Matt Trowbridge: Hanie only hope for Bears if Cutler out long
The Bears liked Caleb Hanie so much they didn’t even plan to carry a third quarterback before he suffered a minor shoulder injury in Chicago’s first preseason game. Fans liked him even more.
Seeing what Hanie could do should have been the one silver lining with Jay Cutler out with a concussion today against Carolina.
But Lovie Smith is correct: This is why the Bears signed Todd Collins. With 20 starts in 16 seasons, Collins isn’t going to take any team anywhere. Hanie might. If Cutler is out for several weeks, the Bears need to look at Hanie. But if it’s just one or two games for a team that thinks it can make the playoffs, then Collins is your stop-gap fill-in. He’ll never be good enough to be anything more than a guy who won’t get you beat, but that is all the Bears need this week against the winless Panthers.
Yankees given strike zone edge
The Yankees are great because they score late in the playoffs and their opponents don’t. An amazing 30 of Mariano Rivera’s record 41 postseason saves have been longer than one inning.
And Yankee hitters get help in scoring late. It’s no surprise that Lance Berkman got a second chance on his game-winning double for New York’s eighth consecutive come-from-behind playoff win over the Twins; Yankees never get called out on strikes in the clutch.
Research physicist John Walsh examined all 33,000 pitches thrown to the Mets and Yankees for two seasons and reported in May that Derek Jeter, Mark Teixera and Robinson Cano get a strike zone between 15.8 percent and 14.4 percent smaller than stadium cameras say they should be.
A quick exam of this year’s box scores shows only two of the Yankees 12 strikeouts were called strike threes, and both came with no one on base. The Yankees were called out on strikes 18 times in six World Series games last year, but only two came with runners in scoring position and both with the Yankees already ahead in the seventh and eighth inning, respectively.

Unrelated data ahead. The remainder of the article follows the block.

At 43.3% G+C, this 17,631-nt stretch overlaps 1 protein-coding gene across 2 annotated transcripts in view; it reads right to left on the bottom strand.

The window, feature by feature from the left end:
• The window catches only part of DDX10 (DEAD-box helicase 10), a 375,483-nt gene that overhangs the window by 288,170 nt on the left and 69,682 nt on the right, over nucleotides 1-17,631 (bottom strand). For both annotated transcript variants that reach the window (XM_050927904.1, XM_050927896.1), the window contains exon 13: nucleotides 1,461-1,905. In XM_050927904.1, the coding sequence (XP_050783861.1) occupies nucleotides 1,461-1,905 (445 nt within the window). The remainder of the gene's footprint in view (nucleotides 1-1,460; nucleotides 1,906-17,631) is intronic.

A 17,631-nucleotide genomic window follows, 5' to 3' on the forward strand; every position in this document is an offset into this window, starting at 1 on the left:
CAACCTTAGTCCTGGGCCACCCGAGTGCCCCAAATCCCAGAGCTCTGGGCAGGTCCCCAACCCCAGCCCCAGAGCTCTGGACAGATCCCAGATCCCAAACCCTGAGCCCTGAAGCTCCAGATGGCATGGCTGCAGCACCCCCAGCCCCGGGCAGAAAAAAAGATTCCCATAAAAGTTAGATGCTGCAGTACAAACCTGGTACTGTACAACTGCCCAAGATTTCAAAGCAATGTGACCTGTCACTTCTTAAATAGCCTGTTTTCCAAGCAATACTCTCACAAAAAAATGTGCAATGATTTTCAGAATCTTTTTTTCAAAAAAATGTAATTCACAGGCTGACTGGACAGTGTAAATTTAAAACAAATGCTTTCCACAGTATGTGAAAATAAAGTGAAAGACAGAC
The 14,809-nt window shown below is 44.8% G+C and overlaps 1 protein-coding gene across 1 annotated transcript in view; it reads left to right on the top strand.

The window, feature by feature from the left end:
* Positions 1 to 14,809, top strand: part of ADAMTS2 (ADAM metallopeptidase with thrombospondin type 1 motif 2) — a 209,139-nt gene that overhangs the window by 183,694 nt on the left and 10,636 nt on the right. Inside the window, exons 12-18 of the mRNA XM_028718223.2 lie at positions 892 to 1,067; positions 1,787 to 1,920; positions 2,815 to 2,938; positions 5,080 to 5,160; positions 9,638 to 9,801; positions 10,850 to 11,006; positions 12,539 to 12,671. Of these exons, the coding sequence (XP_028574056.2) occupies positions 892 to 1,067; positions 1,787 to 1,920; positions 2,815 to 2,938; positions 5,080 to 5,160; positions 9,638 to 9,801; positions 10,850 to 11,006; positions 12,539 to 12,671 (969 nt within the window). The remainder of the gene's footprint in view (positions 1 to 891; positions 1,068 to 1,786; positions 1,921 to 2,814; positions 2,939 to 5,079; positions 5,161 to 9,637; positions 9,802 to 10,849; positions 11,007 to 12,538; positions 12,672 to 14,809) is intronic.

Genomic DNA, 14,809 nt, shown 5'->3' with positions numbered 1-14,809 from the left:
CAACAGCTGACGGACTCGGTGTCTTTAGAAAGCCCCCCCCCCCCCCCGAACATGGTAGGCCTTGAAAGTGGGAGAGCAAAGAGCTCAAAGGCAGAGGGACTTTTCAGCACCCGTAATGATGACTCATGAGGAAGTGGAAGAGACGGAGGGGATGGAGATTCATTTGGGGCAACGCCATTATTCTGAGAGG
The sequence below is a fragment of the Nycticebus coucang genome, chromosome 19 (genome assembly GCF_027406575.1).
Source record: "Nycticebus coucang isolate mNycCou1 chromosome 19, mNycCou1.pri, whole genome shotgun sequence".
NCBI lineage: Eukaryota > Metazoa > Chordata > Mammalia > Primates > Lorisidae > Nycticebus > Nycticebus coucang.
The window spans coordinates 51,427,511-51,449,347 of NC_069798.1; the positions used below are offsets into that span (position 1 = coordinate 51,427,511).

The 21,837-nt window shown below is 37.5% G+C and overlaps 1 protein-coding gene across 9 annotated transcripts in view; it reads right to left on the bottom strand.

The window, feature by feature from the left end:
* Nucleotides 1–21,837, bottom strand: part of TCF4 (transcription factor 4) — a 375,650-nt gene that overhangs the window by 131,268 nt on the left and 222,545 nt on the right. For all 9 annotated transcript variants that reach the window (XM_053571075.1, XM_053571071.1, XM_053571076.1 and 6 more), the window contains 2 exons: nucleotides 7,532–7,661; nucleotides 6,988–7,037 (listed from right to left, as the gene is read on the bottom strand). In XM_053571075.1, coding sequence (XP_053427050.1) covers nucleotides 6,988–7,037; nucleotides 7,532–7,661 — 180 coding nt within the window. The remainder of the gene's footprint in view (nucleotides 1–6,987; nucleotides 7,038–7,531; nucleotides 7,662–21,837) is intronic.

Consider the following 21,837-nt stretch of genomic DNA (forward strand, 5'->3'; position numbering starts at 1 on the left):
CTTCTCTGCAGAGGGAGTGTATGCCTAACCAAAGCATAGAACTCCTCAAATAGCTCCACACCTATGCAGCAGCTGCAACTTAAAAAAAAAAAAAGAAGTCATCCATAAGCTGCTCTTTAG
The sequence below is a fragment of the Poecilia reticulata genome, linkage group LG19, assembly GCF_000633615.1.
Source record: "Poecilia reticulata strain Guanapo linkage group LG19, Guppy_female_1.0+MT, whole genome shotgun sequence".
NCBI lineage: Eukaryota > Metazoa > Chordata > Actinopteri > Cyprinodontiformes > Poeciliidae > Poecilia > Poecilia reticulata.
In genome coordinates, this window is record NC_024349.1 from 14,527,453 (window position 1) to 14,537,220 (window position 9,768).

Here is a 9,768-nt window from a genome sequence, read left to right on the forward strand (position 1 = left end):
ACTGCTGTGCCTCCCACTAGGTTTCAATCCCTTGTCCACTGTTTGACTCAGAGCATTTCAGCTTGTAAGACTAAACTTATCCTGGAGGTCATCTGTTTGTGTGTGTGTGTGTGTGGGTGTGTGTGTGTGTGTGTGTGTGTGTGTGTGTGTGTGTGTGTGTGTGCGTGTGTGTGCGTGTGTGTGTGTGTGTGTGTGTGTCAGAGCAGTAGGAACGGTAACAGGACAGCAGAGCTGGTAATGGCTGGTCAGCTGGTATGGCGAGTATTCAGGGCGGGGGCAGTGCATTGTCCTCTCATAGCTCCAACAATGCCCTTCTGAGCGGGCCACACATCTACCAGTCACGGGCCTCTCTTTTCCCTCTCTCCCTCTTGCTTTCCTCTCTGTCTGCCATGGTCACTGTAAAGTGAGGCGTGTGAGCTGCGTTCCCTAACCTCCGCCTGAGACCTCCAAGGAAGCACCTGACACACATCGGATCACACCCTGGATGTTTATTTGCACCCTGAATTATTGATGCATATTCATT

Vikings make wise gamble
Randy Moss only seems to run five pass patterns, but no one is better at getting open deep. Heck, at 6-foot-4, with incredible hands and speed, he’s open even when he’s not open. He hasn’t really been fully utilized as a deep threat since his rookie season.
Brett Favre should change that in a hurry. Moss probably won’t lead the Vikings in catches, but he will in touchdown catches, and that will open up even more room for Adrian Peterson. The Vikings instantly go from reeling (at 1-2) to co-favorites in the NFC with the Packers.
Halladay evens the playing field
Roy Halladay’s no-hitter against the Reds continues to show the easiest way for the National League to catch up to the AL: take its best pitchers.
The NL has signed or traded for nine of the very best AL pitchers in recent years.
Barry Zito and Mark Mulder didn’t work out, CC Sabathia and Cliff Lee only stayed for half a season and Johan Santana is now hurt. But Tim Hudson has 73 wins for the Braves and Halladay could help the Phillies to the World Series the way Lee (4-0, 1.56 playoff ERA) did last year and Roger Clemens did for the 2005 Astros, and maybe even help them win it, the way Randy Johnson did for Arizona in 2001.
Matt Trowbridge’s Quick Shots on Sports appear Sundays. He can be reached at 815-987-1383 or email@example.com.